A question came to my desk this week from a customer who would like to connect a third-party streaming device to his Beolab 50s. He plans to use a USB-Audio connection and his question was “Should I control the volume of the audio signal in the streamer or in the Beolab 50s?” There are three different ways to configure these two options:

  1. Control the volume in the streamer using its interface, and send a signal that has been volume-regulated to the Beolab 50s, which should then be set to have a start up default volume such that the maximum volume on the streamer results in a level that is as loud as the customer will ever want it to be. In order to do this, the Beolab 50s need to be set to ignore the volume information that is received on the USB-Audio connection.
  2. Set the streamer to output an unregulated signal, and set the Beolab 50s to obey the volume information that is received on the USB-Audio connection, then use the streamer’s interface for the volume control (which would actually be happening inside the Beolab 50s).
  3. Set the streamer to output an unregulated signal, and set the Beolab 50s to disobey the volume information that is received on the USB-Audio connection, then use the Beolab 50’s interface for the volume control (which would actually be happening inside the Beolab 50s).

Of course, one way to answer the question is “where do you want to control the volume?” For example, if it’s with a remote control for the Beolab 50s, then the answer is “use option #3”. If you’d prefer to use the streamer’s app, for example, then the answer is “use option #1 or #2”.

However, the question came to my desk because it was specifically about the technical performance of the audio signal. Which of these three options results in the highest audio “quality”? (I put the word “quality” in quotation marks because it is a loaded term, and might mean different things to different persons…)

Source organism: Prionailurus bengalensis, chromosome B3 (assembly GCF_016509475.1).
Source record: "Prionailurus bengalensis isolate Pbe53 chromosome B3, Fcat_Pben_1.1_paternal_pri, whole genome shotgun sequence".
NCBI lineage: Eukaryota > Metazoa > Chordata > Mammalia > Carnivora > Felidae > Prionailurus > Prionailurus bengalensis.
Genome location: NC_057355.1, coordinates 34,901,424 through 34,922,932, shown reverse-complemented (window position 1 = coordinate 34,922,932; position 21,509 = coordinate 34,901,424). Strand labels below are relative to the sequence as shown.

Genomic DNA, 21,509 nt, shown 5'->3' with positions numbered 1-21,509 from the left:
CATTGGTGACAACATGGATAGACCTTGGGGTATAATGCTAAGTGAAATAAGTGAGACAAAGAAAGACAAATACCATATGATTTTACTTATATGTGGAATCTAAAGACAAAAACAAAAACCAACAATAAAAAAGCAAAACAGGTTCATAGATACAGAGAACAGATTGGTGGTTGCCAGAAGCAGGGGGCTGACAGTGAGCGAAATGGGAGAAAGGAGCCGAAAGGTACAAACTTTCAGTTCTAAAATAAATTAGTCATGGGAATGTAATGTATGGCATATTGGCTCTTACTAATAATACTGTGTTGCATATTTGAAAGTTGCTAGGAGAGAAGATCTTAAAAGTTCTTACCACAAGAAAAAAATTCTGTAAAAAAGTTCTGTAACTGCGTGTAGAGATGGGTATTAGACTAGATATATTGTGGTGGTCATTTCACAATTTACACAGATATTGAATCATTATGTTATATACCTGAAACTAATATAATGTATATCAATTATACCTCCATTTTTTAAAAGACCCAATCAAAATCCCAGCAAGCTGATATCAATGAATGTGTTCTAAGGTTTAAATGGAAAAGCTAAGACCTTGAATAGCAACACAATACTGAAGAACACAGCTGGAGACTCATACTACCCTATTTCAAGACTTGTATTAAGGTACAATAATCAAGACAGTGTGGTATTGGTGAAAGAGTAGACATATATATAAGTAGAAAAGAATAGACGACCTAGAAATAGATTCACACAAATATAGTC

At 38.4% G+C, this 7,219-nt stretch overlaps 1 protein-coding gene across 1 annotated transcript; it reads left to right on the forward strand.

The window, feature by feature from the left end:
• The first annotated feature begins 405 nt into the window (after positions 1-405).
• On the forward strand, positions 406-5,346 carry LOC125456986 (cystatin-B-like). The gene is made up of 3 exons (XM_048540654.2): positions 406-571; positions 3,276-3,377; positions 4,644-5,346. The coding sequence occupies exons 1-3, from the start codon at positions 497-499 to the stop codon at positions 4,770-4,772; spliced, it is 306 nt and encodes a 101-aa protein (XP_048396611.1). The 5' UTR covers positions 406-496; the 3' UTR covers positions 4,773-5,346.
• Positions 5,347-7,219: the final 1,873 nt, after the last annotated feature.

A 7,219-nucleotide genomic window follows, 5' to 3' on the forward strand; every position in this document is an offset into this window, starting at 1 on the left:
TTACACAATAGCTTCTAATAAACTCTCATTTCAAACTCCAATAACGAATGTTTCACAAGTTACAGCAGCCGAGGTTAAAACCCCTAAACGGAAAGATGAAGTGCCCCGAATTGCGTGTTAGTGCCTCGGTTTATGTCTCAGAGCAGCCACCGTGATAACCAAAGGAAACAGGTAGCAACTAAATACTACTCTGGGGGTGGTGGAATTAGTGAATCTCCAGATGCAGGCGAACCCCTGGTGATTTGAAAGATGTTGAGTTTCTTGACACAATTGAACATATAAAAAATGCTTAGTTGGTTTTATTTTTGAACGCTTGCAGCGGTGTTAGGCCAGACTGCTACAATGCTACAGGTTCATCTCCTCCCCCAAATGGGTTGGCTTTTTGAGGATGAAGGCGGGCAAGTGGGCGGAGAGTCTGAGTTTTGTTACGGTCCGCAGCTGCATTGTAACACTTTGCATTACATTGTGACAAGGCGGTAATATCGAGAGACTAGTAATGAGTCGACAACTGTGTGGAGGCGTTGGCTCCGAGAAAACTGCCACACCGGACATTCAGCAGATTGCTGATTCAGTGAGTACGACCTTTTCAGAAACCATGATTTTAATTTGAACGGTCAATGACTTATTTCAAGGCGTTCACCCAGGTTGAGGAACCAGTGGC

The simplest answer without getting into any details is “it probably doesn’t matter“. However, that answer is based on a couple of assumptions that may or may not be wrong.

Hypothetically, the Beolab 50 can output an audio signal that peaks at about 122 dB SPL measured at 1 m in a free field, albeit not at all frequencies present at its output. (This is because there are some physical limitations of how far the woofers can move, which means that you can’t get 122 dB SPL at 20 Hz, for example.) The noise floor of the Beolab 50s is about 0 dB SPL measured in the same place (again, this is frequency-dependent). So, it has a total dynamic range at its output of about 122 dB.

The maximum output level is a result of a combination of the loudspeaker drivers, the amplifiers, and the power supply, however, these have all been chosen to reach their maximum outputs approximately simultaneously, so changing one of the three won’t make a big difference.

The noise floor is a result of the combination of the loudspeaker drivers’ sensitivities, the amplifiers’ noise floors, and the signal that feeds the amplifiers: the DAC outputs’ noise floors. For the purposes of this discussion, I’m sticking with a digital input, so we don’t need to worry about the noise floor of the ADC at the loudspeaker’s input.